Sophie admitted that she probably overdid it on the citrus fruits (which pretty much everyone agreed were delicious). “I was like licking lemons,” she said. “Now my tongue hurts — but it was worth every lemony bite!” And she was in the camp that loathed the kale, too.

AMY:  Count Caroline in on the anti-kale team, as well! She said she felt like the “weenie of the bunch,” because, after three bad experiences, she was pretty much done. One of the culprits for her were capers.

“It tasted like the capers had given up their caperhood,” she said.

So she decided to just camp out with the items she liked, primarily grapefruit and lime. I think most of us agreed they were the hands-down favorites. I actually followed Sophie’s lead, too, adding a huge slice of grapefruit to sparkling water with a twist of lime. It was so delicious!

SARAH:  As it turns out, I’m not the only one with a sweet tooth around here. Adam was a big fan of some of our super-sweet items as well. He liked the sweet pickles best, as well as the lemons and strawberries — the sweeter the better! But as he migrated away from the sweets down to the savory liquids, he had some horrifying reactions.

“The Tabasco was brutal” and tasted like cough medicine, he said. For Amy, the hot sauce was more like fire … it was as if she had actually burned her mouth. Anything spicy, including the kimchi, caused that reaction for her — the hotness seemed to intensify, and took a while to go away.


Amy’s priceless reaction to tamarind paste.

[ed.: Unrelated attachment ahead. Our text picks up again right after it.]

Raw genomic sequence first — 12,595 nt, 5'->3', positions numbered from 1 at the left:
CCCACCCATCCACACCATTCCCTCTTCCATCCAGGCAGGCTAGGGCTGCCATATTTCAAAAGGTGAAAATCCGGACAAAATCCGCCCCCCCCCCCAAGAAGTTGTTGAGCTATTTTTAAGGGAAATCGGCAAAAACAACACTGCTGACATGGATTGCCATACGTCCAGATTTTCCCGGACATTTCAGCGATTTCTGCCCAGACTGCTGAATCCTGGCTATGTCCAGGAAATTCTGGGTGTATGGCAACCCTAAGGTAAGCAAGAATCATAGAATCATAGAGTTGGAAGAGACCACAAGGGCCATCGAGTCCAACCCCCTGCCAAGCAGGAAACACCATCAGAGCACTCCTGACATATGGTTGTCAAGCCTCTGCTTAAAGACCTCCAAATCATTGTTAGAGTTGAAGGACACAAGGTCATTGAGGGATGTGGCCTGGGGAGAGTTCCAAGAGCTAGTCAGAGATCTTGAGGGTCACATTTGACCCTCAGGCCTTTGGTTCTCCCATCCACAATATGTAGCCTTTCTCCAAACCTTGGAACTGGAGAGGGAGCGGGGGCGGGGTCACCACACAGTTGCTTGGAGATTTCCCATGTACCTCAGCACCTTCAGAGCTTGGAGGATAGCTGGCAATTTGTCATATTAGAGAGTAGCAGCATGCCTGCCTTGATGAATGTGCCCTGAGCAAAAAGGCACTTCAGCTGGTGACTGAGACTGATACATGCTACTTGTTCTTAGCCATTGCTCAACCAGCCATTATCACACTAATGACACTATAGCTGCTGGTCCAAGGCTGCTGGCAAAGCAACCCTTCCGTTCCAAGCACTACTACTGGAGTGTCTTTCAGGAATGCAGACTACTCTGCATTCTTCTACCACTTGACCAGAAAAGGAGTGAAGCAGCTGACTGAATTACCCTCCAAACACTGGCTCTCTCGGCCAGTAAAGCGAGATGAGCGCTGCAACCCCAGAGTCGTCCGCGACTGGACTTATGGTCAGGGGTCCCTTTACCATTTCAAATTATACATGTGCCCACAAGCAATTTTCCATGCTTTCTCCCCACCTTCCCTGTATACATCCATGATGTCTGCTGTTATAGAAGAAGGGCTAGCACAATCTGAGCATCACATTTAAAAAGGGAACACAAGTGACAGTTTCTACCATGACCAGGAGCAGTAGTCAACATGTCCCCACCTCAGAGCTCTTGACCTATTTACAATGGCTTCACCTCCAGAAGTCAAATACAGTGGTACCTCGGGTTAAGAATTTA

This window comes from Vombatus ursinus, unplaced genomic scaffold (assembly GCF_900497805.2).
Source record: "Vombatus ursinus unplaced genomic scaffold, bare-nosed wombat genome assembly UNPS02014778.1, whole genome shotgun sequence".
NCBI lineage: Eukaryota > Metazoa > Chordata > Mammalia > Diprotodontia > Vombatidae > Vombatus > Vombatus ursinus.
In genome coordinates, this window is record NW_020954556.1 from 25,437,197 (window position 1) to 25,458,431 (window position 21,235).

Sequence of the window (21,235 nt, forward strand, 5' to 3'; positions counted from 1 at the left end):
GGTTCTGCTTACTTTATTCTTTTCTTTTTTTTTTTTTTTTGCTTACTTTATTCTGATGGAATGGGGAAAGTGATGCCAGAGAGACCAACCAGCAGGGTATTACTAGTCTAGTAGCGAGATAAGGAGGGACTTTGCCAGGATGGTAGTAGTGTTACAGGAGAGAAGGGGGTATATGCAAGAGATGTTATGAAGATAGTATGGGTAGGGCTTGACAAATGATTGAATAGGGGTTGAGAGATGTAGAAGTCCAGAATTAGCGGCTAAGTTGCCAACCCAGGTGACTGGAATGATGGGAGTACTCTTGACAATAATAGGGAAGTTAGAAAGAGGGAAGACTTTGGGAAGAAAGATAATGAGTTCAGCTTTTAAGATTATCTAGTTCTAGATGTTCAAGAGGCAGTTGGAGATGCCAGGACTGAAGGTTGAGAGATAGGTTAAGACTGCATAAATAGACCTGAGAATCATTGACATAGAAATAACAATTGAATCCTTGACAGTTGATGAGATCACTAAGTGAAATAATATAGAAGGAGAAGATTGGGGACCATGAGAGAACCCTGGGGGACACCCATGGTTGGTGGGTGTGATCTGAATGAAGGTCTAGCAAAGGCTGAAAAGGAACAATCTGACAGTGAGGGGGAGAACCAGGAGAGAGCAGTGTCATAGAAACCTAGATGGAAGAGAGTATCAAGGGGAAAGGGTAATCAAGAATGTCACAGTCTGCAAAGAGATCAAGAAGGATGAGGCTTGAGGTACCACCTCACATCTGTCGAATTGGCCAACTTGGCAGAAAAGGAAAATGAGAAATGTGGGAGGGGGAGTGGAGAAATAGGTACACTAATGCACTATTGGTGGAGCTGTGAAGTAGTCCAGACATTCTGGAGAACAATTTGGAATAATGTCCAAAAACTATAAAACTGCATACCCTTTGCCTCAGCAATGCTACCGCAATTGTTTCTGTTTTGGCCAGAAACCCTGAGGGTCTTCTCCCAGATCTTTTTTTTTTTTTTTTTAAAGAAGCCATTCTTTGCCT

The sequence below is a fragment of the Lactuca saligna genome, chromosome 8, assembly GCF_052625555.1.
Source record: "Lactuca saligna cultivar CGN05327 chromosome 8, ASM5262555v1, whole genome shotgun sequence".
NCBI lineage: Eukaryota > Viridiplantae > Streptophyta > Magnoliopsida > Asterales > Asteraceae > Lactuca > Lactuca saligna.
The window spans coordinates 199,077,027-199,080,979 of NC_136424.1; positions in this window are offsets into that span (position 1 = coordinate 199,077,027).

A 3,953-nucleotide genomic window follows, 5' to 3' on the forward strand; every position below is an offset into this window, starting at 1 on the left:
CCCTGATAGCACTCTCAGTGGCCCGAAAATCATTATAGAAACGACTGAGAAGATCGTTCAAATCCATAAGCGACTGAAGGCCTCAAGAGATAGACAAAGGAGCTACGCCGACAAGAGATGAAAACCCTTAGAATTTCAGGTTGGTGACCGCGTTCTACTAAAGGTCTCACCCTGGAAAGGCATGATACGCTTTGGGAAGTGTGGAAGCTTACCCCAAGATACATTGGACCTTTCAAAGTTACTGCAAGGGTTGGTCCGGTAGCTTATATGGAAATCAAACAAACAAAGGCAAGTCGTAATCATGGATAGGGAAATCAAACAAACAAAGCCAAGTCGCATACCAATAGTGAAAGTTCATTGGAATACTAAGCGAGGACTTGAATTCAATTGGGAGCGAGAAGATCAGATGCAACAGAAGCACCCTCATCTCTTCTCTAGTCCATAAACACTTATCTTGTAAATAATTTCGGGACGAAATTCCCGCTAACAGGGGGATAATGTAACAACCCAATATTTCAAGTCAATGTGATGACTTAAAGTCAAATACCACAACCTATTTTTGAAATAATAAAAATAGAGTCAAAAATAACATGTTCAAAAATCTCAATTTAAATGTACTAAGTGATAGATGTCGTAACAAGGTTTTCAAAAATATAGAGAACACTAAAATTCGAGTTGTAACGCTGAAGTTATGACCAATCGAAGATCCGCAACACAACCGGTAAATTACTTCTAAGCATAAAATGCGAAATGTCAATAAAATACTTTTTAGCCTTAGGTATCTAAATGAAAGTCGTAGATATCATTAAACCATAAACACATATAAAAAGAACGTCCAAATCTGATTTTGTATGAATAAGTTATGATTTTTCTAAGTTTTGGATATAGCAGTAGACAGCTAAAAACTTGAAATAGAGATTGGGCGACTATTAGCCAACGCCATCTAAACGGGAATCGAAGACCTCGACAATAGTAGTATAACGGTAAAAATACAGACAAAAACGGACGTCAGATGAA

As for some of the other liquids, here’s one of the best quotes of the night, from Adam: “The vinegars tasted like soda to me, but left my lips and my stomach burning. System failure … foreign materials have been introduced … abort!”

AMY:  Yeah … ugh. My belly took a day to fully recuperate.

APRIL:  The whole endeavor was a ton of fun. It was as much fun to brainstorm what foods we should bring as it was to taste them.

If you’d like to give flavor tripping a try, we suggest eating real food ahead of time. if you’re still hungry for something more substantial afterwards, it may taste unpleasant until the berries’ effect wears off. Not to mention, it’s probably not a good idea to mix so many random, acidic foods on a completely empty stomach …

AMY: Right! Like all foods, moderation isn’t a bad thing. The lemons may taste awesome, but eating 10 of them, with a shot of balsamic to chase it all down, isn’t in your tummy’s best interest!

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2 comments on “Synsepalum Dulcificum: Trick … or Treat?
  1. Amanda says:

    Sounds like a fun time! I’ve never tried those berries, and I’m not sure I’d like to make sweet foods sweeter. Happy Halloween, all!

  2. Sarah says:

    Amanda, this was my first time trying them! It was weird. Surprisingly, or maybe not, I didn’t mind some things being sweeter, like the strawberries. Maybe since they are out of season right now so the ones we ate were kinda of lame, not the awesome July berries from the stand up in Harborcreek. If you get a chance to do it, it’s worth a try! At least for the lemon/lime/grapefruit trip.